Mike Kushin, executive vice president and general manager of Information Warfare – High Consequence Missions for Parsons, recently spoke with ExecutiveBiz to discuss his move to the company and the establishment of its Information Warfare sector in the publication’s latest Executive Spotlight interview.
In addition, Kushin also shared his thoughts with ExecutiveBiz on the transition from Blackhorse to Parsons, recent contract award wins, including a $618 million cyber and intelligence task order, the impact electronic warfare and information operations are having on our defense priorities and how Parsons is addressing the most significant national security challenges.
“One of the great things about being part of Parsons is that we put skin in the game. I’m talking about internal research and development and other strategic investments that allow us to prototype and build capabilities ahead of formal government acquisitions, allowing us to shift timelines to the left from award to capability deployment. At Parsons, we take pride in our ability to deliver capability at the speed of mission.”
You can read the full Executive Spotlight with Mike Kushin below:
ExecutiveBiz: Congrats on taking the lead of Parsons’ new IW Sector! What can you tell us about the transition from Blackhorse, your goals for the new division and your expectations for its growth for the rest of 2021 and 2022?
Mike Kushin: “I’m very thrilled to be part of the Parsons organization, as are all of us here at Blackhorse. When we started the process of finding a partner, we knew it was important to find a company we could grow with and who could take advantage of what Blackhorse was doing on a smaller scale.
After a year of working with Parsons, we got to know them and saw the possibility of the convergence of electronic warfare and cybersecurity, particularly in cyber network operations and then in information operations.
We also saw Parsons as a company with a common culture of innovation and a deep passion for supporting our customers’ most pressing national security missions. It became a no-brainer that everything Parsons did on a big scale and everything Blackhorse did on a smaller scale could come together and ignite our joint growth.
As we move forward, the decision was made to create the information warfare sector, and I’m proud to be the executive vice president and general manager of it. The new sector combines aspects of heritage Parsons, which operates in the electronic warfare and cybersecurity areas, and the acquired Blackhorse organization.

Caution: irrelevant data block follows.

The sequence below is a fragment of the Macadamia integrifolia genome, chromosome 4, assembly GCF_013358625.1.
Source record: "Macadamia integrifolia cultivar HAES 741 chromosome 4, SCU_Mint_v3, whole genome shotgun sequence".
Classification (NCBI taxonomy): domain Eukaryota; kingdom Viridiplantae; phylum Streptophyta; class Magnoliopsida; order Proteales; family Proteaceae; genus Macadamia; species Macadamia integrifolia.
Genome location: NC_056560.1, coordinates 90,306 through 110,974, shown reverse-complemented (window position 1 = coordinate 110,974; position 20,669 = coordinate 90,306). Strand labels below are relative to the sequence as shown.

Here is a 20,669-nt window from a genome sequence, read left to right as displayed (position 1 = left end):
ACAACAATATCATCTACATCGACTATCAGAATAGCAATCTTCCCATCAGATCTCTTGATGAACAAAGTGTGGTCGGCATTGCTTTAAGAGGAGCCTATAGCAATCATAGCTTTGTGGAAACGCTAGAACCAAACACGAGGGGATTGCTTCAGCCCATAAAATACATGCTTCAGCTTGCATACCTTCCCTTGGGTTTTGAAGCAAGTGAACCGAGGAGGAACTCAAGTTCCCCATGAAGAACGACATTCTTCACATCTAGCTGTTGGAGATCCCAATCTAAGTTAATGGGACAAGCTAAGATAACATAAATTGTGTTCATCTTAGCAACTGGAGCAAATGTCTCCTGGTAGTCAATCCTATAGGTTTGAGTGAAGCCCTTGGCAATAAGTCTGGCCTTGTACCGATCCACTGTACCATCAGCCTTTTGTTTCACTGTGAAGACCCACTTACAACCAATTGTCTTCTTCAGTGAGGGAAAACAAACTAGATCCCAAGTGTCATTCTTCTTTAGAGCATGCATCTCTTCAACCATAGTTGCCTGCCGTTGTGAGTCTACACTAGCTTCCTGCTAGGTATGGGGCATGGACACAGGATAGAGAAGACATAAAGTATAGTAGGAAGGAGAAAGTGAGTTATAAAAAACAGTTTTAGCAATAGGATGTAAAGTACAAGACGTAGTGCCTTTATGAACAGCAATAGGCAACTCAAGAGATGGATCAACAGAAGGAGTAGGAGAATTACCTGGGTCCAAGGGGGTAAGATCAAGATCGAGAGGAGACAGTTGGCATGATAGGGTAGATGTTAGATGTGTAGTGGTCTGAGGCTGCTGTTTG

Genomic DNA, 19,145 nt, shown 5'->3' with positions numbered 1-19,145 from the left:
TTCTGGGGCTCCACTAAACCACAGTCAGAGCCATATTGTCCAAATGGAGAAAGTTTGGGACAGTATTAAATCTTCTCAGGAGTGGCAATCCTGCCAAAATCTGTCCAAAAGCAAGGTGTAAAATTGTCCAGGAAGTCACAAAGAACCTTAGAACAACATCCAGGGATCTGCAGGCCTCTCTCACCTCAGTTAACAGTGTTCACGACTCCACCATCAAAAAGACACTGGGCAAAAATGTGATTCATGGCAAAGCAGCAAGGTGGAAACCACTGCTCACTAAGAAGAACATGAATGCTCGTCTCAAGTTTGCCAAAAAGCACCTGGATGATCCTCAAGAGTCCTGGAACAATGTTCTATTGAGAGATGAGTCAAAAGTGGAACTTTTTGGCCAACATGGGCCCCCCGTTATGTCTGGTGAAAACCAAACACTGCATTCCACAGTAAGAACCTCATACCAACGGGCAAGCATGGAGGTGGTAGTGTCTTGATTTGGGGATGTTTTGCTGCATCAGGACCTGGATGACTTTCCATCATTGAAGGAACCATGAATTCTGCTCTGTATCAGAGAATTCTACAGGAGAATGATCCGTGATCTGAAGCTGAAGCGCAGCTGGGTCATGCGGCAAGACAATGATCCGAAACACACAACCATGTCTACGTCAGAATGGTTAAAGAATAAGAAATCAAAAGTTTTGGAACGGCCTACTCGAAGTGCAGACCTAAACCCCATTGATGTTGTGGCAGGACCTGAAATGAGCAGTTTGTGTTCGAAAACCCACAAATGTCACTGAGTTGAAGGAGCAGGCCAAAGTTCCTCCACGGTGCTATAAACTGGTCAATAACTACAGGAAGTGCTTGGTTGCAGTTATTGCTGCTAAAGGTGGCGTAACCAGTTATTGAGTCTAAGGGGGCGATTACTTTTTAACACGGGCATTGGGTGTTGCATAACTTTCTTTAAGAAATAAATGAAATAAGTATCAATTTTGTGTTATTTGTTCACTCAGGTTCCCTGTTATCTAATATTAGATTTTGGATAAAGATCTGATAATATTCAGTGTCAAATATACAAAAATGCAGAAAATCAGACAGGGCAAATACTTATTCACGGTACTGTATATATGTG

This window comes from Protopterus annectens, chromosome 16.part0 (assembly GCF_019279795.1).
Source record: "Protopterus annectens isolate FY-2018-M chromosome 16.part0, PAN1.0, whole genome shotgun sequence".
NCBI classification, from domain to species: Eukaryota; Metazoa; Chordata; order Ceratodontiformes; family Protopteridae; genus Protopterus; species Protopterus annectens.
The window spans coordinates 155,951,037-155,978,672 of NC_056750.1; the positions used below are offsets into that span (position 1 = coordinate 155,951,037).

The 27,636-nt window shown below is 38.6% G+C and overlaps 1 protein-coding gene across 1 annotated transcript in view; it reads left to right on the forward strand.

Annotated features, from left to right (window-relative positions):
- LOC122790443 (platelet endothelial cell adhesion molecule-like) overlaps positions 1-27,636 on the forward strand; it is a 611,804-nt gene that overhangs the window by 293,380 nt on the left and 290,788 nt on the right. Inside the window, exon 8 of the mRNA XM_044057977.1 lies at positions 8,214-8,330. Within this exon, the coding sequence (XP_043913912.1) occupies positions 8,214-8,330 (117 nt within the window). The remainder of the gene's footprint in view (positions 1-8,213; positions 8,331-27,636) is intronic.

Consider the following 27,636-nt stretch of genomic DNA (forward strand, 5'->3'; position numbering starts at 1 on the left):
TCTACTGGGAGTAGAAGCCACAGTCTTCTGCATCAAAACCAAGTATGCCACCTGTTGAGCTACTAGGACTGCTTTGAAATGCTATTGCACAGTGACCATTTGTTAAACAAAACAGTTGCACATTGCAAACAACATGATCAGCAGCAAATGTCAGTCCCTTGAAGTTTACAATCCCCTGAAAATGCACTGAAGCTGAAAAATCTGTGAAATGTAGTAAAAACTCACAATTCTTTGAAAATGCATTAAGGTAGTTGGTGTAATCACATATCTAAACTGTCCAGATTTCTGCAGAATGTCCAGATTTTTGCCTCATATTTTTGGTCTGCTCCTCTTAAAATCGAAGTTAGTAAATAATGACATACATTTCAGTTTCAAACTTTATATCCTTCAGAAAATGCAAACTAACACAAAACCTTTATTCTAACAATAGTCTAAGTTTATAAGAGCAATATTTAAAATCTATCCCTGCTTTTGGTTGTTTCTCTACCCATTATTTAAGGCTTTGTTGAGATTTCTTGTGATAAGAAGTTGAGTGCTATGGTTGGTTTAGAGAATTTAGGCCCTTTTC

We now have a bigger organization within Parsons and can bring those capabilities together and really fight in a higher weight class to create growth opportunities – not only on the tail end of 2021 but also for the future.
If you look at where the Department of Defense is focusing, there’s already the pivot to [U.S. Indo-Pacific Command AOR] and a greater focus on near-peer threats. The national and tactical decision-makers can obtain information advantage using different sources of data from multi-domain operations.
Considering our investments and joint collaboration, we’re positioned to take information warfare to the next level.”
ExecutiveBiz: How will recent contract wins such as the $618 Million Cyber & Intelligence Task Order and others such as the DCH2 and CDI2E develop Parsons’ capabilities and products for military and intelligence customers and help establish the new IW sector as well?
Mike Kushin: “If you think about multi-domain operations, you’re gathering and fusing information across all domains: sea, ground, air, space and cyber. These domains are coming together not only to provide individual areas of growth but to promote convergence of multi-domain operations that allow us to deliver information advantages to national and tactical decision-makers.
We develop diverse solutions on behalf of the government and also provide personnel in traditional staffing augmentation to existing missions. You mentioned the $618 million contract vehicle that we were recently awarded on top of a previous vehicle called [Combatant Commands Cyber Mission Support] that was a similar size.
Those two vehicles give us the capacity to offer and sell these capabilities, providing an easy button for customers to be able to work with Parsons because the question that often gets asked by different government and defense customers is, ‘You guys are great, now how do I get to you?’.